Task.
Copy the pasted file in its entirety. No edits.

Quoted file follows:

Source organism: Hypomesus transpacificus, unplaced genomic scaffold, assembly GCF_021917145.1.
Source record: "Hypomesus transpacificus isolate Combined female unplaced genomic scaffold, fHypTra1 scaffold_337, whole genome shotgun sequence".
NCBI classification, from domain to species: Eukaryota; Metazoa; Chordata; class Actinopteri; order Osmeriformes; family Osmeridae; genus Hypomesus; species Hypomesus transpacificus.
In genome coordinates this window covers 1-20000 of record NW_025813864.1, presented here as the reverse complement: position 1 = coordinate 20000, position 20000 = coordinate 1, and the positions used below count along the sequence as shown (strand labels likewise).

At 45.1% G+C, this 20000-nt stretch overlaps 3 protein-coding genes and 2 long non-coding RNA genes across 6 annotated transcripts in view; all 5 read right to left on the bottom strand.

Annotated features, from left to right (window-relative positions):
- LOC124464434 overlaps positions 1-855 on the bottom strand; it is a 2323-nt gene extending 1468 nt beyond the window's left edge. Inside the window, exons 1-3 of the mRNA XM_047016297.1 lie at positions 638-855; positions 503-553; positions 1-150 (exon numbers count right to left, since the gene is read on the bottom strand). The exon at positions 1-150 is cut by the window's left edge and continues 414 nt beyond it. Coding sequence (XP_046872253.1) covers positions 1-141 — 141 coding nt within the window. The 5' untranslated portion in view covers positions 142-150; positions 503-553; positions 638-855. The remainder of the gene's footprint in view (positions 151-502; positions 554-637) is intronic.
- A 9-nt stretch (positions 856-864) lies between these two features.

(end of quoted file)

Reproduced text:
Source organism: Hypomesus transpacificus, unplaced genomic scaffold, assembly GCF_021917145.1.
Source record: "Hypomesus transpacificus isolate Combined female unplaced genomic scaffold, fHypTra1 scaffold_337, whole genome shotgun sequence".
NCBI classification, from domain to species: Eukaryota; Metazoa; Chordata; class Actinopteri; order Osmeriformes; family Osmeridae; genus Hypomesus; species Hypomesus transpacificus.
In genome coordinates this window covers 1-20000 of record NW_025813864.1, presented here as the reverse complement: position 1 = coordinate 20000, position 20000 = coordinate 1, and the positions used below count along the sequence as shown (strand labels likewise).

At 45.1% G+C, this 20000-nt stretch overlaps 3 protein-coding genes and 2 long non-coding RNA genes across 6 annotated transcripts in view; all 5 read right to left on the bottom strand.

Annotated features, from left to right (window-relative positions):
- LOC124464434 overlaps positions 1-855 on the bottom strand; it is a 2323-nt gene extending 1468 nt beyond the window's left edge. Inside the window, exons 1-3 of the mRNA XM_047016297.1 lie at positions 638-855; positions 503-553; positions 1-150 (exon numbers count right to left, since the gene is read on the bottom strand). The exon at positions 1-150 is cut by the window's left edge and continues 414 nt beyond it. Coding sequence (XP_046872253.1) covers positions 1-141 — 141 coding nt within the window. The 5' untranslated portion in view covers positions 142-150; positions 503-553; positions 638-855. The remainder of the gene's footprint in view (positions 151-502; positions 554-637) is intronic.
- A 9-nt stretch (positions 856-864) lies between these two features.